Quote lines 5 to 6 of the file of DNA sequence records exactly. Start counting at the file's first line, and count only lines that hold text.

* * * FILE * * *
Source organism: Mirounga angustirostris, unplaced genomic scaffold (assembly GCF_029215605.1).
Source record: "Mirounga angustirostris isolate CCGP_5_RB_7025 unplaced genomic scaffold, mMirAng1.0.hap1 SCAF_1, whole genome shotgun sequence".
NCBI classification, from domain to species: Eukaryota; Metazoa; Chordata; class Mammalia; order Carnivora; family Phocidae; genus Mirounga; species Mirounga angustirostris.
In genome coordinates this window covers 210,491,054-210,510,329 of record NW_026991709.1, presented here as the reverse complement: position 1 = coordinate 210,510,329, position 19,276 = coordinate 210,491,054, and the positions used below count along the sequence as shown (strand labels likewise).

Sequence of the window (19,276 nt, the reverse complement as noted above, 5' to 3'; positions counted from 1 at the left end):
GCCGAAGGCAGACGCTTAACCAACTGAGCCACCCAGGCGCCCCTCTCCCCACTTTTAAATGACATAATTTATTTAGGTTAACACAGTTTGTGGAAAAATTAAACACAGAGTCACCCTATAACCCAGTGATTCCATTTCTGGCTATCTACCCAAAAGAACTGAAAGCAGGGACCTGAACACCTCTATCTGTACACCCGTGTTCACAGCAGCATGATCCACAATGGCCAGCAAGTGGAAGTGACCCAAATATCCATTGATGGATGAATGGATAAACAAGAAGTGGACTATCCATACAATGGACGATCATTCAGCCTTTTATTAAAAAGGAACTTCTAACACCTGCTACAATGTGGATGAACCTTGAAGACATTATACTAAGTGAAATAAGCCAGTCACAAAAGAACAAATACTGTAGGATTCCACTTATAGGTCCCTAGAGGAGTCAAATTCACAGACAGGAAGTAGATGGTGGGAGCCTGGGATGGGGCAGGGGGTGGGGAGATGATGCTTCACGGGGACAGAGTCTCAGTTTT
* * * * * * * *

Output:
Sequence of the window (19,276 nt, the reverse complement as noted above, 5' to 3'; positions counted from 1 at the left end):
GCCGAAGGCAGACGCTTAACCAACTGAGCCACCCAGGCGCCCCTCTCCCCACTTTTAAATGACATAATTTATTTAGGTTAACACAGTTTGTGGAAAAATTAAACACAGAGTCACCCTATAACCCAGTGATTCCATTTCTGGCTATCTACCCAAAAGAACTGAAAGCAGGGACCTGAACACCTCTATCTGTACACCCGTGTTCACAGCAGCATGATCCACAATGGCCAGCAAGTGGAAGTGACCCAAATATCCATTGATGGATGAATGGATAAACAAGAAGTGGACTATCCATACAATGGACGATCATTCAGCCTTTTATTAAAAAGGAACTTCTAACACCTGCTACAATGTGGATGAACCTTGAAGACATTATACTAAGTGAAATAAGCCAGTCACAAAAGAACAAATACTGTAGGATTCCACTTATAGGTCCCTAGAGGAGTCAAATTCACAGACAGGAAGTAGATGGTGGGAGCCTGGGATGGGGCAGGGGGTGGGGAGATGATGCTTCACGGGGACAGAGTCTCAGTTTT